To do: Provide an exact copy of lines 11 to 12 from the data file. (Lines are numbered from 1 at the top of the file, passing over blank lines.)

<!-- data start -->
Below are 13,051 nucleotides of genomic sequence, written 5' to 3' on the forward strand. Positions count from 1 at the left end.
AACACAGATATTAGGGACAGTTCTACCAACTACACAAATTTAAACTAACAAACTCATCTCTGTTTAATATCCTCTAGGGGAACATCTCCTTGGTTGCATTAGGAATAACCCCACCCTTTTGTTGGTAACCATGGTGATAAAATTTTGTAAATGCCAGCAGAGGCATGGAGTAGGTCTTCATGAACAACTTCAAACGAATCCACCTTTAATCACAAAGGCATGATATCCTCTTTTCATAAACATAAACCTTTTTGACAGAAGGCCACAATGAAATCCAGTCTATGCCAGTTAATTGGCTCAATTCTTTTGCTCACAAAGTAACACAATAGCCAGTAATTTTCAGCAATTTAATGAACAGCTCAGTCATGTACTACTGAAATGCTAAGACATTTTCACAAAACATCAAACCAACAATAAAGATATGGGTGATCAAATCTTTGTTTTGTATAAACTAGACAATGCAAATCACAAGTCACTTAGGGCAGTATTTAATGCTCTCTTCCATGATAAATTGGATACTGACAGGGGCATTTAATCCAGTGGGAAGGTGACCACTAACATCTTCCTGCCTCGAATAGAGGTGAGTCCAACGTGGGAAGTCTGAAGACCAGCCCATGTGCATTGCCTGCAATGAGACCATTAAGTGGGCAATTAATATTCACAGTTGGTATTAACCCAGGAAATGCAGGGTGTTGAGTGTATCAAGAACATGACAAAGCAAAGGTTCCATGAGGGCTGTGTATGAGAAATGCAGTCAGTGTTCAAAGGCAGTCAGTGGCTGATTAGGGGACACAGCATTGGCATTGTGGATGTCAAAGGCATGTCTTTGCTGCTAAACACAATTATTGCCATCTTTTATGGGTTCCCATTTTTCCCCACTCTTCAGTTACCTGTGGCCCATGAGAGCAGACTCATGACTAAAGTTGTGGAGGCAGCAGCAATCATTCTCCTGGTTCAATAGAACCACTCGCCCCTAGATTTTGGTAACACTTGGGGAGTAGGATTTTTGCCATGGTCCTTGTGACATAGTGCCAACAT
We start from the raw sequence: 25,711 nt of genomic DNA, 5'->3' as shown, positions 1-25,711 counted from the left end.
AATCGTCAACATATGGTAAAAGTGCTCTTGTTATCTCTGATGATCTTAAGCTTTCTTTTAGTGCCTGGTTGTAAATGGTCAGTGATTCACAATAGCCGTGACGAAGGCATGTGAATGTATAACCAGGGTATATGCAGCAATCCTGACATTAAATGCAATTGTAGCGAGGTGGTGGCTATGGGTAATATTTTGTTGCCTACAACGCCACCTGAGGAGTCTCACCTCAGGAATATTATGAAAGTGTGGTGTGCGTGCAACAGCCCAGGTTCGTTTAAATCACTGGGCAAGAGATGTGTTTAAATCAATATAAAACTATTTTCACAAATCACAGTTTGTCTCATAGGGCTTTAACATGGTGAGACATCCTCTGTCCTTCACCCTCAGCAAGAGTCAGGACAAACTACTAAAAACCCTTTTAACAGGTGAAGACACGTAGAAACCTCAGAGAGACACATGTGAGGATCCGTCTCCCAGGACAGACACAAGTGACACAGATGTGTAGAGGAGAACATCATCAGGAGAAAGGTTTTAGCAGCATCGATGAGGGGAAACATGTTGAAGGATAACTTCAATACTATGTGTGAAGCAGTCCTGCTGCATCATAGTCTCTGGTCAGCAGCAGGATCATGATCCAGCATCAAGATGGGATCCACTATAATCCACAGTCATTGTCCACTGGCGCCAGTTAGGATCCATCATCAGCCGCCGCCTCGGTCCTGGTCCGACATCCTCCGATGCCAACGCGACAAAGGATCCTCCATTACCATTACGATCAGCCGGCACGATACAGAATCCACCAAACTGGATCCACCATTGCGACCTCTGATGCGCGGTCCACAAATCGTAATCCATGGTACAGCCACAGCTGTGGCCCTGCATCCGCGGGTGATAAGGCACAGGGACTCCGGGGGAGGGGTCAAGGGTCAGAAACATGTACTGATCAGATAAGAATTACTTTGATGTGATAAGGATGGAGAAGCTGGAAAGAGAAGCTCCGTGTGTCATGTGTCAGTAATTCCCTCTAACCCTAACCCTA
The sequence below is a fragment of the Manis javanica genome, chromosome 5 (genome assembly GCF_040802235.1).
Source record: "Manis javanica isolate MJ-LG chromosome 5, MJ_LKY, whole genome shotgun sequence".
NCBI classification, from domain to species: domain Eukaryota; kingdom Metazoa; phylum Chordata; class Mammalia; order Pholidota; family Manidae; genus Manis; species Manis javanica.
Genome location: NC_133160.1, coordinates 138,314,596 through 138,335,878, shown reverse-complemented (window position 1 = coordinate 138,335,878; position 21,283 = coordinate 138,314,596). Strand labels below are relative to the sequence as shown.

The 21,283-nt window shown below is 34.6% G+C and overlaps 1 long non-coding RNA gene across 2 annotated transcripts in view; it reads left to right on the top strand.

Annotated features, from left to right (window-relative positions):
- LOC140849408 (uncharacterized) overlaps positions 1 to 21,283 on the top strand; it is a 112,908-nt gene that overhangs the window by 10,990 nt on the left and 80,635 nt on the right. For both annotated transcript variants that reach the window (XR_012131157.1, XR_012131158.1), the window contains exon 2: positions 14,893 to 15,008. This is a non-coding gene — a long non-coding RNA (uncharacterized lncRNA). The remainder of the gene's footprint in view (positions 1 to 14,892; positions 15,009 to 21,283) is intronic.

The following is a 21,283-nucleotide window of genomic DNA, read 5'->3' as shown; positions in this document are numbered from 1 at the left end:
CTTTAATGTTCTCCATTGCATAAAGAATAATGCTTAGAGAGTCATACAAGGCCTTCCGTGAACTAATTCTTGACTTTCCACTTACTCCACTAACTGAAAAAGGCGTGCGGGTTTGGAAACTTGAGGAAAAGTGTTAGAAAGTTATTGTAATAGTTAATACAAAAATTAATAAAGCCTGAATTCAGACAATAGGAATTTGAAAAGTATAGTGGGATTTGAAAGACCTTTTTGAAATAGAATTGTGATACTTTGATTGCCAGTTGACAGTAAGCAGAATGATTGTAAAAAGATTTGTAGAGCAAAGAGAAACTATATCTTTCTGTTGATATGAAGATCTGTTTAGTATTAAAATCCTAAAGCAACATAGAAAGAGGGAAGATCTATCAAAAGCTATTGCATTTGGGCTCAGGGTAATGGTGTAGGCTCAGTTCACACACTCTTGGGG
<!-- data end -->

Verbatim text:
- LOC140849408 (uncharacterized) overlaps positions 1 to 21,283 on the top strand; it is a 112,908-nt gene that overhangs the window by 10,990 nt on the left and 80,635 nt on the right. For both annotated transcript variants that reach the window (XR_012131157.1, XR_012131158.1), the window contains exon 2: positions 14,893 to 15,008. This is a non-coding gene — a long non-coding RNA (uncharacterized lncRNA). The remainder of the gene's footprint in view (positions 1 to 14,892; positions 15,009 to 21,283) is intronic.

The following is a 21,283-nucleotide window of genomic DNA, read 5'->3' as shown; positions in this document are numbered from 1 at the left end: